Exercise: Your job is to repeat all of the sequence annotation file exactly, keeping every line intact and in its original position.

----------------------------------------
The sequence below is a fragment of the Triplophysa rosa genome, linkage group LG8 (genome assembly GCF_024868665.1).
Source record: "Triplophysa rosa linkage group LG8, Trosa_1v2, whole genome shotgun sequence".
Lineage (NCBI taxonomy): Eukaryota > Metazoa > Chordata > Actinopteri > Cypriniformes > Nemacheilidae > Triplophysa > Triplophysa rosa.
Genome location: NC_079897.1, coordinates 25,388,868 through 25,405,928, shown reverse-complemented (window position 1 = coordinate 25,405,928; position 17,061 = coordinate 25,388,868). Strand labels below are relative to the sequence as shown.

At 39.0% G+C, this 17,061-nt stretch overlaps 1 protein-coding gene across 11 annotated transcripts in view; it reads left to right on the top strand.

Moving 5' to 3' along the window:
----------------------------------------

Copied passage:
The sequence below is a fragment of the Triplophysa rosa genome, linkage group LG8 (genome assembly GCF_024868665.1).
Source record: "Triplophysa rosa linkage group LG8, Trosa_1v2, whole genome shotgun sequence".
Lineage (NCBI taxonomy): Eukaryota > Metazoa > Chordata > Actinopteri > Cypriniformes > Nemacheilidae > Triplophysa > Triplophysa rosa.
Genome location: NC_079897.1, coordinates 25,388,868 through 25,405,928, shown reverse-complemented (window position 1 = coordinate 25,405,928; position 17,061 = coordinate 25,388,868). Strand labels below are relative to the sequence as shown.

At 39.0% G+C, this 17,061-nt stretch overlaps 1 protein-coding gene across 11 annotated transcripts in view; it reads left to right on the top strand.

Moving 5' to 3' along the window: